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Credit: Mark Infield/FFI

All geckos great and small

Posted on: 22.11.11 (Last edited) 18 November 2011

Mark Infield blogs about the value of conserving species for oft-overlooked reasons…

If you travel or live in warm climates you are sure to come across geckos. Gerald Durrell’s ‘My Family and other Animals’ that I read as a boy enthralled me with his descriptions of these wonderful creatures scudding across his bedroom ceilings, silently stalking moths and mosquitos. Geckos strengthened my interest in nature as a boy and have been keeping me company as an adult ever since.

Living with lizards

During 30 years living in Africa and Asia, geckos have shared my homes and offices. In Uganda geckos lived in my tented camp, the moving canvas walls proving no difficulty to them. When I lived in the deserts of central Oman, yellow-bellied house geckos, which were heavier and noisier than the local species, had taken a ride on the pre-fabricated house and were happily established there.

Okay tokay

Most recently, in Indonesia, I was privileged to have the company of tokay geckos that grow to over a foot long. A large and venerable tokay would pass sedately above my office window most days, often startling me with its harsh clicking call, while numerous youngsters would gather around the lights on our veranda at night. The tokay is named from its call, both in Indonesian (Tokek) and in Latin, Gekko gecko. Indeed geckos around the globe are named for the tokay’s call. Say ‘gecko gecko’ to yourself and you know what they sound like.

Tokay gecko

I was reminded of geckos during a recent meeting on the south coast of Kenya. It was a beautiful setting for FFI’s Africa team to thrash out their priorities for the future. The discussion was difficult as the grim realities of growing human populations, reducing food production, and increasing competition for land had to be faced.

An uncomfortable truth

The grim economic situation focused our discussions on economic arguments for conservation. Where they work, these are powerful; they are what politicians and policy makers want to hear. The uncomfortable truth, though, is that in many cases if not most, whether we are talking about Critically Endangered species, strictly protected areas or sustainable resource use management to promote biodiversity, they all compromise production.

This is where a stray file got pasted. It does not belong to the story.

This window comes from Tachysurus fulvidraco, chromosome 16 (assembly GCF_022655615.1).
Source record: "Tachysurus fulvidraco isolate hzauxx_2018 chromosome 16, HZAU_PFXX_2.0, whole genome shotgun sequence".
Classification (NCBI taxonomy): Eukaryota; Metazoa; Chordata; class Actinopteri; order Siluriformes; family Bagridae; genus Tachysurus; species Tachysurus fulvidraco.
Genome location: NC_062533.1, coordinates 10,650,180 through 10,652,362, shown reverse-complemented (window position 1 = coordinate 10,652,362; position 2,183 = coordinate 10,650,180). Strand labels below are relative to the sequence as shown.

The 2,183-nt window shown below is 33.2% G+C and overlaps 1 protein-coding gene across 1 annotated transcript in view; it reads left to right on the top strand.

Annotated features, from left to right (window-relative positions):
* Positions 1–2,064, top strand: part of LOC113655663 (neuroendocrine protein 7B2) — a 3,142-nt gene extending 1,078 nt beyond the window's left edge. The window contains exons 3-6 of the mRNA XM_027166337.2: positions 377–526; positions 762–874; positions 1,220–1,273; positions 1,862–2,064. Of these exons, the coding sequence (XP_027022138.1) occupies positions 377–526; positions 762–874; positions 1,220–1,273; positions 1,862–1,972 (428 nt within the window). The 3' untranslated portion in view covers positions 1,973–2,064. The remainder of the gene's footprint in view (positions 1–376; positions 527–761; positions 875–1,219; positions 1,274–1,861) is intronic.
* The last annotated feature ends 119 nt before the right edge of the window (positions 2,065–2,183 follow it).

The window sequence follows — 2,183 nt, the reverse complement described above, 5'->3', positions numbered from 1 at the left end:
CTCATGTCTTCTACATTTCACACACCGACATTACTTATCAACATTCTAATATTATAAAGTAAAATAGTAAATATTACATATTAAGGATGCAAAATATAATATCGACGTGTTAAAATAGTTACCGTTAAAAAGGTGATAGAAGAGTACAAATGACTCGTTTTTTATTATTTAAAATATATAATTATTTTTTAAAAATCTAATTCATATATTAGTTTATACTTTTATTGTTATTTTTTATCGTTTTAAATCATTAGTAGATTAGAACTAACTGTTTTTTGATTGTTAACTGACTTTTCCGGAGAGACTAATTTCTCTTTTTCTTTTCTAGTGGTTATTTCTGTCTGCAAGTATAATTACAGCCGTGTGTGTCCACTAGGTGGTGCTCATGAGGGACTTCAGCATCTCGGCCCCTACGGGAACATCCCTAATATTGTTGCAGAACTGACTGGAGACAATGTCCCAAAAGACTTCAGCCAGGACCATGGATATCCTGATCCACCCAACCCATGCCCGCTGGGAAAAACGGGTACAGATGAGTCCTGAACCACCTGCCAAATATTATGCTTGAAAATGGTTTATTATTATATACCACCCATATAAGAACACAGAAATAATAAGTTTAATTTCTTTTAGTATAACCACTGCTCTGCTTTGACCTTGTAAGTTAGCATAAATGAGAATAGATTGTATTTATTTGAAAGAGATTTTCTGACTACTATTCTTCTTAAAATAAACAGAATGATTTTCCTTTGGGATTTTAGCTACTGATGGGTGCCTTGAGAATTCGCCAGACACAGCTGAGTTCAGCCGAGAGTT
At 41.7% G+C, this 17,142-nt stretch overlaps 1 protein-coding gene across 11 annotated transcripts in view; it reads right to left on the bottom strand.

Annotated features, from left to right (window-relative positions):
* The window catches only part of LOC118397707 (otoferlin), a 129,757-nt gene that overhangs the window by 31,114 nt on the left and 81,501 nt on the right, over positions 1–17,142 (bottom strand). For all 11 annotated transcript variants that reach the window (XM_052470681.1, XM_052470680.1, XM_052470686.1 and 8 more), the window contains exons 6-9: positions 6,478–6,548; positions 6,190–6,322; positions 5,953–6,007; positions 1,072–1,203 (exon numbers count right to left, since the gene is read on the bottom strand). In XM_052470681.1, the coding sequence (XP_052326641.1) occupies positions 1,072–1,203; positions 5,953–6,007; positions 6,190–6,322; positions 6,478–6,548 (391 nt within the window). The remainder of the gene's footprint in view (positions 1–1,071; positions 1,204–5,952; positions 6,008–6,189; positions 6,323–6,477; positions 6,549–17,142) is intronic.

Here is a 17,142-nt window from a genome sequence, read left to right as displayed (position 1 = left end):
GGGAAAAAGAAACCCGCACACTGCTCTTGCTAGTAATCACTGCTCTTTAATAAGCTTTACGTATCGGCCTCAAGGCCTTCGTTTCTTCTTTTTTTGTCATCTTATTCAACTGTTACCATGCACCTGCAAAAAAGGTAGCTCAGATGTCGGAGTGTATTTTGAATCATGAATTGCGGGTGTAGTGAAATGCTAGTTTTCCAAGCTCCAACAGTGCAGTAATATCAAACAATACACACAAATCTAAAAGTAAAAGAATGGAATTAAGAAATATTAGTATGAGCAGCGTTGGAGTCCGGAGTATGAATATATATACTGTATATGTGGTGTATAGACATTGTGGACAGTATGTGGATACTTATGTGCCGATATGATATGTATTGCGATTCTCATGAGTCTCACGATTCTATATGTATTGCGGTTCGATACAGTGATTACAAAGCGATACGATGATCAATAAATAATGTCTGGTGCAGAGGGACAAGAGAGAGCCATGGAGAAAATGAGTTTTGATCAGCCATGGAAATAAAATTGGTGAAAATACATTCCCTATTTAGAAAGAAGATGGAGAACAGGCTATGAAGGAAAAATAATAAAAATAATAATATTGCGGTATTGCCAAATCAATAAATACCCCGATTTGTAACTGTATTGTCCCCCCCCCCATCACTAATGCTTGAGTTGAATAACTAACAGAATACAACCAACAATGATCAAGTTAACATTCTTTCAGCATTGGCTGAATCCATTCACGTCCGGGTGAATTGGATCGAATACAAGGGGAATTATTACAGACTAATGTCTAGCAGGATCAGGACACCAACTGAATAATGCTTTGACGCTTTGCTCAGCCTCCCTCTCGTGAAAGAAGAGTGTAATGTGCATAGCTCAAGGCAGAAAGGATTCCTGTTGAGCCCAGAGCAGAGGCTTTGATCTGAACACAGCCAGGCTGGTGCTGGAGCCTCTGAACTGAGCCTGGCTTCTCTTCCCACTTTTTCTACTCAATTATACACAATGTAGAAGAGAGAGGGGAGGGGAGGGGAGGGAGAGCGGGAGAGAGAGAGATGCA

Despite sound global, long-term resource-based economic arguments, in most situations conservation costs money, it does not make it. And where economic arguments don’t work, what else do we have to put forward?

Embracing nature’s intangible values

Taking a breather outside, I spotted a small gecko with striking bands on its head. Soon after, I spotted its mate with a bright yellow head. They were dwarf yellow headed geckos. As I watched these exquisite creatures I found myself trying to construct arguments for conserving them that might be accepted by the team inside, or by a politician trying to guide his country.

Try as I might speculate on as-yet unknown medical properties, the commercial potential of adapting their electrostatic wall-walking techniques, or simply their value in the pet trade, I couldn’t find an argument that was more compelling than the value of their beauty, their quirky clicking cries, their keeping us company, and that they are the source of stories, myths and legends that enrich our lives. Even in the face of economic pressures, these intangible values are real. Unless we recognise them there are no arguments for conserving tokays, yellow headed geckos, or the tens of thousands of threatened animals, large and small, around the world.

Written by
Mark Infield

After graduating with a degree in zoology in 1980, Mark took off for Kenya, thus beginning a 30 year career in conservation. Mark has worked for NGOs, governments, universities and private companies to develop his interest in the connections between protected areas and the communities who effect or are effected by them. Picking up an MSc and a PhD along the way, he's worked to promote innovations in the way conservation managers interact with local communities. In 2002, following ten years as advisor to the Uganda Wildlife Authority, Mark joined FFI’s Asia-Pacific programme, returning to the UK in 2011 to design and develop the Cultural Values & Conservation Programme, a further extension of his ongoing commitment to improving conservation delivery through meaningful engagement with communities and their values.

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